Boston Marathon

Fewer Runners at Boston Marathon Would Mean Fewer Fundraising Opportunities

A close-up of the Boston Marathon finish line
Maddie Meyer/Getty Images, File

The Boston Marathon is one of the biggest fundraising days in the city.

After last year's race went virtual, organizers have been working to get racers back on the course. This year, the Boston Athletic Association is preparing for a familiar start, but with fewer runners, there are fewer opportunities for nonprofits.

"We are praying that we can somehow pull this out," said Linda Driscoll of Dream Big, a nonprofit.

For Dream Big and other organizations, the Boston Marathon and the runners who raise money for the chance to run it are a big deal.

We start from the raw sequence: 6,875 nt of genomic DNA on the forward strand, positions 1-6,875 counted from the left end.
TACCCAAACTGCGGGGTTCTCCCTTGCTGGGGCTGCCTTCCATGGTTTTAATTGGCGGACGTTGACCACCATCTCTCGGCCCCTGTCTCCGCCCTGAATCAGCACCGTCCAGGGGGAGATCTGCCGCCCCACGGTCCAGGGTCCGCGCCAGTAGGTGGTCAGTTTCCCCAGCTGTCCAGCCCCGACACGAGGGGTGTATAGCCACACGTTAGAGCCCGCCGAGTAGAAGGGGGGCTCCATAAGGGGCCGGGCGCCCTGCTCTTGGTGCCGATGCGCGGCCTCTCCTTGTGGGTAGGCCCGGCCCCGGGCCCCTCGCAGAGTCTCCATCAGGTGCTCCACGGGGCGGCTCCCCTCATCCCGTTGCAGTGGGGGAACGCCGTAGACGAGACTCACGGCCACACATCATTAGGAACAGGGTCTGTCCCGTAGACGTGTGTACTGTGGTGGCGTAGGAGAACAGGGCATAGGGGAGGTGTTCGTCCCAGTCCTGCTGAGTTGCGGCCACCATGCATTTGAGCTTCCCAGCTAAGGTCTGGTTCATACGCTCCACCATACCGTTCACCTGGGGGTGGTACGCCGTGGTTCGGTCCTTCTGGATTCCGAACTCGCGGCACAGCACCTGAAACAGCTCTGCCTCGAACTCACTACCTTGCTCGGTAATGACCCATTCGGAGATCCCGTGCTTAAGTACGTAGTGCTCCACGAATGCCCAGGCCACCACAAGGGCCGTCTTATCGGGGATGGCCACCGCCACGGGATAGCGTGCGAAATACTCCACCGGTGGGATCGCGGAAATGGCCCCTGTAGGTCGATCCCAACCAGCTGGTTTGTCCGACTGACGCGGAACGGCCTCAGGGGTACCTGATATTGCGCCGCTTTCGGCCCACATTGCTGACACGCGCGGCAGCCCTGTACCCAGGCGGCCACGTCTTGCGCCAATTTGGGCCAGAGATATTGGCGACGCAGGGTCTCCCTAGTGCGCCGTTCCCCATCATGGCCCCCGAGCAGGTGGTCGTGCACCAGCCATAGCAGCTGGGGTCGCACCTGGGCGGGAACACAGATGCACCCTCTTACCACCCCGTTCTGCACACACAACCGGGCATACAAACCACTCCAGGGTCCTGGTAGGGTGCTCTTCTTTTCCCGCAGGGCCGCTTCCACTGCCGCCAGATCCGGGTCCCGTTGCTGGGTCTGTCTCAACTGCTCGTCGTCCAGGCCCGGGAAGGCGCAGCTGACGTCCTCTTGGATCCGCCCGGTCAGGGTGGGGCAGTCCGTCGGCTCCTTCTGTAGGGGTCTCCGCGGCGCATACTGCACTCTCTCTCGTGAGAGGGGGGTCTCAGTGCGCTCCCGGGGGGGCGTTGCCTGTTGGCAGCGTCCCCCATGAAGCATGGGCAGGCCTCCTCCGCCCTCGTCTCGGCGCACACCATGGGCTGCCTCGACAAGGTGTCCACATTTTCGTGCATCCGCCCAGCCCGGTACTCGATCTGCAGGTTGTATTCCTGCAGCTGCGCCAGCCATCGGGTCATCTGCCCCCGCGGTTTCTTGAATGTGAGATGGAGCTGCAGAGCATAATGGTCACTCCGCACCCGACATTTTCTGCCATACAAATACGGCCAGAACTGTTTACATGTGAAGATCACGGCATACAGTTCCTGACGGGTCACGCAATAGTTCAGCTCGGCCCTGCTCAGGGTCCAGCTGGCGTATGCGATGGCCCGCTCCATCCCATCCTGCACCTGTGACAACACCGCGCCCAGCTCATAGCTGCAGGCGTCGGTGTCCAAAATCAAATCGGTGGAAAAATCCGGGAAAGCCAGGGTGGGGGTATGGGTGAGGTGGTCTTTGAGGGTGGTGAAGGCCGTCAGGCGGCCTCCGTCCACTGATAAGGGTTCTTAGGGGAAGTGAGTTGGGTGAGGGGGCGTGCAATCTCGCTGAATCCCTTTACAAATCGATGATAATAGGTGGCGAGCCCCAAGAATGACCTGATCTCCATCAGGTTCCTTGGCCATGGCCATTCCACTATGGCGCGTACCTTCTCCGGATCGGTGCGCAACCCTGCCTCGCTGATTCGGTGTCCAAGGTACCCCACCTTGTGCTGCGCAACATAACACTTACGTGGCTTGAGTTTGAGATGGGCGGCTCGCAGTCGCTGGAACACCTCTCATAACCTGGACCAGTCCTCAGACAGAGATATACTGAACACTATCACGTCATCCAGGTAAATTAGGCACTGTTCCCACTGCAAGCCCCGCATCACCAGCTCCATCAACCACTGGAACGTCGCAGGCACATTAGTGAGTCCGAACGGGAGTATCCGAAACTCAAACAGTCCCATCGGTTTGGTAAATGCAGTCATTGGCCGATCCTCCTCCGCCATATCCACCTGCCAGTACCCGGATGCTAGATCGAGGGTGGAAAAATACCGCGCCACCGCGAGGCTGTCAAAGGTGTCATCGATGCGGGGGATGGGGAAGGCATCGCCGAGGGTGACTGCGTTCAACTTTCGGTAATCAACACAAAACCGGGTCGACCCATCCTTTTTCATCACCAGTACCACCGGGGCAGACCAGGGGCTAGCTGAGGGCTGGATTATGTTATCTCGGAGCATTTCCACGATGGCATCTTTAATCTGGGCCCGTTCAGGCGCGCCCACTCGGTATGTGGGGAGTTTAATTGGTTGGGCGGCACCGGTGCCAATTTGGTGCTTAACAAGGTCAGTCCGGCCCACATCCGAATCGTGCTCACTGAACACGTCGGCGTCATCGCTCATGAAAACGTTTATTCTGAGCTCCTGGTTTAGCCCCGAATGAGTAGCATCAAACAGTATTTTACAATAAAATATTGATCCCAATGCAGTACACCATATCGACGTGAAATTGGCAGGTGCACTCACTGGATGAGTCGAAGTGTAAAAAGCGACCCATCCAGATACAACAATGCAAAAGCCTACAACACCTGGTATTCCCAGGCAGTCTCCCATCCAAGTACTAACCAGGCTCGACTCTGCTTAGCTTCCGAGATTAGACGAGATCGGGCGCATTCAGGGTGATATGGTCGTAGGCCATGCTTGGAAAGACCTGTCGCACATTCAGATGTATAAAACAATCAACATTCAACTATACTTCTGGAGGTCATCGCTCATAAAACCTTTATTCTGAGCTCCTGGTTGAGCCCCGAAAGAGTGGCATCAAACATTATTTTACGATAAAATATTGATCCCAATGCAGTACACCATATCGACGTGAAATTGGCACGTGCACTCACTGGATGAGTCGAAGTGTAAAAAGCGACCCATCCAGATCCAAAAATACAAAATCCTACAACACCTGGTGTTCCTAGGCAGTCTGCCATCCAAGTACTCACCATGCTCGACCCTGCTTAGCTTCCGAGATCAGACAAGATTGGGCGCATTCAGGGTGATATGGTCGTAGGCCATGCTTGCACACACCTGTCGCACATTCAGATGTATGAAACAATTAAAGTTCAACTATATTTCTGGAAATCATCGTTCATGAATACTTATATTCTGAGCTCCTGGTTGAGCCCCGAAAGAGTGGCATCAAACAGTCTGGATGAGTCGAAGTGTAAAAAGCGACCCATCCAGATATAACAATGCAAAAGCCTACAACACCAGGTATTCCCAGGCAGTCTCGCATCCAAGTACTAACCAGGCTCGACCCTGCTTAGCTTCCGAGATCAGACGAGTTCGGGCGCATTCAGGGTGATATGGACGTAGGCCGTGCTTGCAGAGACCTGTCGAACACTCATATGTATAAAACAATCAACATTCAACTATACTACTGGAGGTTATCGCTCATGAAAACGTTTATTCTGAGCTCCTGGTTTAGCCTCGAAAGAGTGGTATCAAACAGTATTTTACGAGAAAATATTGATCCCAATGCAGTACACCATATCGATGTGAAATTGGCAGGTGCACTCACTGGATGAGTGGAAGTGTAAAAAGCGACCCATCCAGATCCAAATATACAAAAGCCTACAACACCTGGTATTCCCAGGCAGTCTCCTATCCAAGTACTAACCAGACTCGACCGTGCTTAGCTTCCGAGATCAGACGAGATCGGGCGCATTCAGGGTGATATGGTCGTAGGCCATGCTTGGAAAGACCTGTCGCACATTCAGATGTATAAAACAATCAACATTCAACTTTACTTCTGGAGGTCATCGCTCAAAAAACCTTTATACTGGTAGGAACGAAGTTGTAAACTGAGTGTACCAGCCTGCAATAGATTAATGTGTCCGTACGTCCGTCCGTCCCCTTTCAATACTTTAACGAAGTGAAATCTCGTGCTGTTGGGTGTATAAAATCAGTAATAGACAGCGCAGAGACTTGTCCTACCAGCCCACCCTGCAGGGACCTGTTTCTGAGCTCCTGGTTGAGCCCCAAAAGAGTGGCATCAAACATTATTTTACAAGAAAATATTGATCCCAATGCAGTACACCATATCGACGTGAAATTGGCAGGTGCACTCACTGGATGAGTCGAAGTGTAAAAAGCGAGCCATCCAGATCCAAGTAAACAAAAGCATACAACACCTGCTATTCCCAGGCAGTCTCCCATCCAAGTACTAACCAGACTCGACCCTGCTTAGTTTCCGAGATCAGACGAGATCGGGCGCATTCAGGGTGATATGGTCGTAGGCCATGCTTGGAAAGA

"It is a third of our budget," Driscoll said. "It has really taken us from impacting like 1,500 girls, to last year, we impacted over 8,000 girls."

This year's race, set for October, will look different after last year's race was virtual due to the pandemic. The BAA says it is looking forward to nonprofits being able to participate if runners are able to hit the roads, and it recently announced a 70,000-person virtual race, as well, hoping to help out charities.

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